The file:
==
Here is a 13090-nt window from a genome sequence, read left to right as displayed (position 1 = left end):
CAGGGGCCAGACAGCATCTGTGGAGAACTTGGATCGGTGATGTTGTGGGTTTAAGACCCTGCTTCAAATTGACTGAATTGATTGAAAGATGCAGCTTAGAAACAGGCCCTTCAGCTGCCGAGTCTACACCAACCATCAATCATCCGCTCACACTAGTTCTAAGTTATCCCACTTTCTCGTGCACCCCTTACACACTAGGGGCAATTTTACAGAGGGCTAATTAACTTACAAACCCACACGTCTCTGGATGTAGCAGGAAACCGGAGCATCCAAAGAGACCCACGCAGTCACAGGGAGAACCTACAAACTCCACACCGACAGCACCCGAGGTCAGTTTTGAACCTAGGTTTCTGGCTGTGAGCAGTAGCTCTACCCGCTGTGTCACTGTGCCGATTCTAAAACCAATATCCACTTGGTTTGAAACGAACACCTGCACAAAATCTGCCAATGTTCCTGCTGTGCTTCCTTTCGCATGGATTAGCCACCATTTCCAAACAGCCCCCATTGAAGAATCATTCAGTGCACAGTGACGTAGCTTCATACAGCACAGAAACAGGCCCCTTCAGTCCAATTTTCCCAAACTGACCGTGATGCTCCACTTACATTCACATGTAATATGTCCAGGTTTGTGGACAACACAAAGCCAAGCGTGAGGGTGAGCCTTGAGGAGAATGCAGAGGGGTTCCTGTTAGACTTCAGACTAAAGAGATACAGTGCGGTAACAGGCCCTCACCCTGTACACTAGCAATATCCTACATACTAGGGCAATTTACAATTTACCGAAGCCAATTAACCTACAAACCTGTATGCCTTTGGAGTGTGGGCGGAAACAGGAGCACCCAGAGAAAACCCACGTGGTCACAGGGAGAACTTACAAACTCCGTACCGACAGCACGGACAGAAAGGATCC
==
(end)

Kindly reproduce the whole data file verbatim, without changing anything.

Here is a 13090-nt window from a genome sequence, read left to right as displayed (position 1 = left end):
CAGGGGCCAGACAGCATCTGTGGAGAACTTGGATCGGTGATGTTGTGGGTTTAAGACCCTGCTTCAAATTGACTGAATTGATTGAAAGATGCAGCTTAGAAACAGGCCCTTCAGCTGCCGAGTCTACACCAACCATCAATCATCCGCTCACACTAGTTCTAAGTTATCCCACTTTCTCGTGCACCCCTTACACACTAGGGGCAATTTTACAGAGGGCTAATTAACTTACAAACCCACACGTCTCTGGATGTAGCAGGAAACCGGAGCATCCAAAGAGACCCACGCAGTCACAGGGAGAACCTACAAACTCCACACCGACAGCACCCGAGGTCAGTTTTGAACCTAGGTTTCTGGCTGTGAGCAGTAGCTCTACCCGCTGTGTCACTGTGCCGATTCTAAAACCAATATCCACTTGGTTTGAAACGAACACCTGCACAAAATCTGCCAATGTTCCTGCTGTGCTTCCTTTCGCATGGATTAGCCACCATTTCCAAACAGCCCCCATTGAAGAATCATTCAGTGCACAGTGACGTAGCTTCATACAGCACAGAAACAGGCCCCTTCAGTCCAATTTTCCCAAACTGACCGTGATGCTCCACTTACATTCACATGTAATATGTCCAGGTTTGTGGACAACACAAAGCCAAGCGTGAGGGTGAGCCTTGAGGAGAATGCAGAGGGGTTCCTGTTAGACTTCAGACTAAAGAGATACAGTGCGGTAACAGGCCCTCACCCTGTACACTAGCAATATCCTACATACTAGGGCAATTTACAATTTACCGAAGCCAATTAACCTACAAACCTGTATGCCTTTGGAGTGTGGGCGGAAACAGGAGCACCCAGAGAAAACCCACGTGGTCACAGGGAGAACTTACAAACTCCGTACCGACAGCACGGACAGAAAGGATCC